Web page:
|Zika is a mosquito-borne virus that, with good reason, has gained a lot of traction in the media in the last few years. Pregnant women should be extra careful as it’s been proven that the Zika virus can cause birth defects, such as microcephaly, in their babies. Microcephaly’s a birth defect in which a baby’s head and brain are smaller. As such, the brain may not be fully developed. The Centre for Disease Control and Prevention (CDC) has determined that even if a baby doesn’t show signs of microcephaly at birth, they are at risk for developing it later on.
The first big outbreaks of the Zika virus remounts to May 2015 in Brazil. Since that time, it’s reached South America, Mexico, the Caribbean, Africa and the US. What’s dangerous about the Zika virus is that most people don’t actually show symptoms right-away. Some of the symptoms listed include a rash, fever, joint-pain, pinkeye, muscle-pain, headache and vomiting.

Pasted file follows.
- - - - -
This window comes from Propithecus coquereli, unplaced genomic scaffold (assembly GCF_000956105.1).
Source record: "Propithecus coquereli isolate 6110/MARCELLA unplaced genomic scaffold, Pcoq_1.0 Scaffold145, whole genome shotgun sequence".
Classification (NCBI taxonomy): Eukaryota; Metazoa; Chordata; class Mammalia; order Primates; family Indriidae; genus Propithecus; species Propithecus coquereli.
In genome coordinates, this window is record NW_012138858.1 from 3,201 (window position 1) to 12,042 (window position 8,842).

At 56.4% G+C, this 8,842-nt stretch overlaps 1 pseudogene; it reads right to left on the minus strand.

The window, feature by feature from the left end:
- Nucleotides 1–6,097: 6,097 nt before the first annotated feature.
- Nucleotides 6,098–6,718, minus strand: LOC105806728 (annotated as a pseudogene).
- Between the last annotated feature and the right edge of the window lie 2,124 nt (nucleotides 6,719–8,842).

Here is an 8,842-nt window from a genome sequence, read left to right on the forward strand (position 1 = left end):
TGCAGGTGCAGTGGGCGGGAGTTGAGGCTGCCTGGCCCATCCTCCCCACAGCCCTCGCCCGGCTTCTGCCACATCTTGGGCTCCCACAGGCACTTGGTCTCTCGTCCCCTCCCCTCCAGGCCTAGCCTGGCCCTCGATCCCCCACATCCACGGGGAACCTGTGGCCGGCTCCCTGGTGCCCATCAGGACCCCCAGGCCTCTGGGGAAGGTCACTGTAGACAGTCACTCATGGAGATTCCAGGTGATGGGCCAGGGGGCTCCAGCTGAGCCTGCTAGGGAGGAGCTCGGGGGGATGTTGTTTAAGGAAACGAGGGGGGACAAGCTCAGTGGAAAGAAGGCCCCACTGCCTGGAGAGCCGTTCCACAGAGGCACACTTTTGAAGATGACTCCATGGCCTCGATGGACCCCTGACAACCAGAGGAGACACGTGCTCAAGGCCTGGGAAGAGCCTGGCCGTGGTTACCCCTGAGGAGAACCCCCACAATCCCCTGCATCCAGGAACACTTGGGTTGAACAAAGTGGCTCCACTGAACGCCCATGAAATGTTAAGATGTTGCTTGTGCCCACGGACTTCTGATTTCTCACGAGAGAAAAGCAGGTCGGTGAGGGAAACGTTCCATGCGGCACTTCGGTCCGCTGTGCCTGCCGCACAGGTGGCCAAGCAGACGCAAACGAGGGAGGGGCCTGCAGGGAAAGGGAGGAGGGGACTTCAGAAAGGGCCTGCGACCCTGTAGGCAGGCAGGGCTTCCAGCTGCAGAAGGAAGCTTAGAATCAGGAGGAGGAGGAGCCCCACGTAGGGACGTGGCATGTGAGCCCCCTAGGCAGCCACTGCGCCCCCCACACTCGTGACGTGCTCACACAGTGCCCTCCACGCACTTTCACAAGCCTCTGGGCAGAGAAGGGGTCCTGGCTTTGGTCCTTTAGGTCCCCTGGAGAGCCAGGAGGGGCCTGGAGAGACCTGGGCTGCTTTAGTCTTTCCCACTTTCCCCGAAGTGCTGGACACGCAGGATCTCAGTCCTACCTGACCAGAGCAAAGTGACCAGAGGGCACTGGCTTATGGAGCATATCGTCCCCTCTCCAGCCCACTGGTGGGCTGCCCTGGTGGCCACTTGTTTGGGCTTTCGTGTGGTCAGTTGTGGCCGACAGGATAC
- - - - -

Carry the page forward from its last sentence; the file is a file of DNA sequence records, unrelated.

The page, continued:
First of all, the best way to prevent infection is to avoid traveling to places where the virus is most present. If you live there, below are a few security measures you can follow to ensure your and your baby’s safety:
• Using an insect repellent containing DEET. As the Mayo Clinic states, the benefits of potentially avoiding this disease clearly outweigh the risks of whatever small amount of DEET reaches your bloodstream.
There will always be factors that we can’t control and which may be a risk. The important thing during your pregnancy is to be aware and cautious and always look after your baby’s safety and well-being. You can reach out to your doctor if you’re worried about this virus and need more information on how to avoid exposure.
You’re at your obstetrician’s office when you get the surprise of a lifetime: you hear not one, but two (or